Tuesday, January 7, 2014


It got up to 0 today so things are looking up.  Positive temperatures are expected to begin tomorrow and a steady rise is predicted which if one could say that about the state of finances in the world what a happy day it would be.  But things could be worse.  As I have admitted, I thought things would be a lot worse right now than they are, especially in Euroland.  I was wrong and embarrassingly so because I forgot one of the first thing one learns when one gets into the business of finance which is, "don't fight the Fed" which last year was clearly extended to the European Central Bank and Sr. Draghi.  The Pen is mightier than the Sword; a Free Press mightier yet but The Printing Press…ah that is the most mighty instrument of policy in existence.  Free money changes the world.

I was wrong in forgetting another great truth of this business: no one, no thing or no nation for that matter can go broke as long as there is someone stupid enough to lend it money.  An enormously foolish oversight on my part and one that I shall try not to repeat.  And to be sure the flood of money pouring out of the coffers of the world's central banks did substantially improve the short to medium term financial outlook pretty much across the board.  But the structural problems that surly contributed to the great crash have not, to a large extent, been confronted.

In the United States we mentioned the most pressing issue which surely is the future of Obamacare which has the capacity to severely impact the economy--with a greater negative bias in assessment--I'm sorry to say.  Spending and tax policy, energy policy, employment financial regulation and a whole host of issues that should be addressed but probably will not be in this a vitally important election with nothing less at state that the direction the country will be taking for the foreseeable future.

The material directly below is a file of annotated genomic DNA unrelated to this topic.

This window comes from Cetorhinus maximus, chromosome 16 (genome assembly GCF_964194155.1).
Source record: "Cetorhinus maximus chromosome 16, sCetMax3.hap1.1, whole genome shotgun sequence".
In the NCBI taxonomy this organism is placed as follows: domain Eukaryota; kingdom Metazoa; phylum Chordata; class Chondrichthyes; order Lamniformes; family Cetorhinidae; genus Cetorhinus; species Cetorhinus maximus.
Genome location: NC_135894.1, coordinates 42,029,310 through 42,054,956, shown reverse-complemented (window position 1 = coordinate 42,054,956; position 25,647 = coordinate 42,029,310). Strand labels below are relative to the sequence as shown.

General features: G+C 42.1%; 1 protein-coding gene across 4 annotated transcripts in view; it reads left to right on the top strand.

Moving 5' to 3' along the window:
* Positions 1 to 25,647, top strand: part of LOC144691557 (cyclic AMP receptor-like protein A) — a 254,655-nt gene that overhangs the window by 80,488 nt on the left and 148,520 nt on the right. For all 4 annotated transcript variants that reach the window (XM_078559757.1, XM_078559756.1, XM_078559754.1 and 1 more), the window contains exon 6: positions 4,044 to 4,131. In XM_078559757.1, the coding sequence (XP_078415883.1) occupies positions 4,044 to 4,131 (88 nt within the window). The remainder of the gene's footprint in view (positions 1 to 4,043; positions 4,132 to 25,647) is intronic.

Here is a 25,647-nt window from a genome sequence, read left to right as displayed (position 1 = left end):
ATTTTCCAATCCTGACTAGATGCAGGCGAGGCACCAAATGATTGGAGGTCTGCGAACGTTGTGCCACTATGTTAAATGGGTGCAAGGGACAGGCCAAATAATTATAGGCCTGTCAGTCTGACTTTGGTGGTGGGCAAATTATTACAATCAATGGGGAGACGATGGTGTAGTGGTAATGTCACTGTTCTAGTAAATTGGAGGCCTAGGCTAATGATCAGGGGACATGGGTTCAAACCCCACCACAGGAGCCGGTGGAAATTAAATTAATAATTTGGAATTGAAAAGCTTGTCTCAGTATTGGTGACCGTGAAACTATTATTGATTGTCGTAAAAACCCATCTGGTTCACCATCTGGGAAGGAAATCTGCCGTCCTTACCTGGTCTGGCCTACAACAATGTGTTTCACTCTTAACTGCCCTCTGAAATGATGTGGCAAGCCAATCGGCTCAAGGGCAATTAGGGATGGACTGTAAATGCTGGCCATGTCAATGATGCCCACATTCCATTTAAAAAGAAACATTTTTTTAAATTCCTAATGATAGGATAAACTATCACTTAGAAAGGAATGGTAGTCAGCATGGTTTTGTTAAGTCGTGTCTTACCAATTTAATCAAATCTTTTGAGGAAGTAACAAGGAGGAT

Europe, too, must deal with many of these same issues but with the added burden and overhang of it's currency which I think will once again be in the center of how the continent proceeds.  Make no mistake either, the UK and the future relationship to the EU cannot be played down as so many continental politicians are…understandably…attempting to do.  Whilst the European future is of major international import, it is greatly unfortunate that the United States will probably be only peripherally involved in context of the decision making.  This fact as well points to the structural change that we face over certainly the next year if not longer.

What this leads to is the conclusion that the risks faced in the opening months of this year will probably be more of a political nature in the forefront with the consequences of decision (or non-decisions) affecting the risk points listed above.  This is, admittedly, an apologetic for the promise not to enter into the political arena but duty calls.  Actually, I do not see how it can be avoided.  So off we go.  I think it can work but let me know…early on please.

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